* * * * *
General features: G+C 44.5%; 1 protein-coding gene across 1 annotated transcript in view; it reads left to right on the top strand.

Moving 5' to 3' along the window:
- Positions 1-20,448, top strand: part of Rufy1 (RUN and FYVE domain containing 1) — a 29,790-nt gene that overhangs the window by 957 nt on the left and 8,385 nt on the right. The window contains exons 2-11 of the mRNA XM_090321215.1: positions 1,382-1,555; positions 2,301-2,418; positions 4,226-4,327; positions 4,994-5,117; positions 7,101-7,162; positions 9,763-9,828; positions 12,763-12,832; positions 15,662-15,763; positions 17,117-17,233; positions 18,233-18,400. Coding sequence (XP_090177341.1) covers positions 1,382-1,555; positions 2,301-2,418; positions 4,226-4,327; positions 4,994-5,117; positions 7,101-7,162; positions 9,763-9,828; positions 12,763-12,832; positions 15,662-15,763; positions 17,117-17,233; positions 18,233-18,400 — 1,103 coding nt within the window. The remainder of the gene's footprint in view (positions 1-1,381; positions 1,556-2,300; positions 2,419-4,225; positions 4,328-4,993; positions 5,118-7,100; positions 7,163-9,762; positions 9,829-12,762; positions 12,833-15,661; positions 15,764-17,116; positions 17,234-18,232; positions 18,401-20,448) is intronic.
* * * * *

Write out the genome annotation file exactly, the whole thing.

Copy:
General features: G+C 44.5%; 1 protein-coding gene across 1 annotated transcript in view; it reads left to right on the top strand.

Moving 5' to 3' along the window:
- Positions 1-20,448, top strand: part of Rufy1 (RUN and FYVE domain containing 1) — a 29,790-nt gene that overhangs the window by 957 nt on the left and 8,385 nt on the right. The window contains exons 2-11 of the mRNA XM_090321215.1: positions 1,382-1,555; positions 2,301-2,418; positions 4,226-4,327; positions 4,994-5,117; positions 7,101-7,162; positions 9,763-9,828; positions 12,763-12,832; positions 15,662-15,763; positions 17,117-17,233; positions 18,233-18,400. Coding sequence (XP_090177341.1) covers positions 1,382-1,555; positions 2,301-2,418; positions 4,226-4,327; positions 4,994-5,117; positions 7,101-7,162; positions 9,763-9,828; positions 12,763-12,832; positions 15,662-15,763; positions 17,117-17,233; positions 18,233-18,400 — 1,103 coding nt within the window. The remainder of the gene's footprint in view (positions 1-1,381; positions 1,556-2,300; positions 2,419-4,225; positions 4,328-4,993; positions 5,118-7,100; positions 7,163-9,762; positions 9,829-12,762; positions 12,833-15,661; positions 15,764-17,116; positions 17,234-18,232; positions 18,401-20,448) is intronic.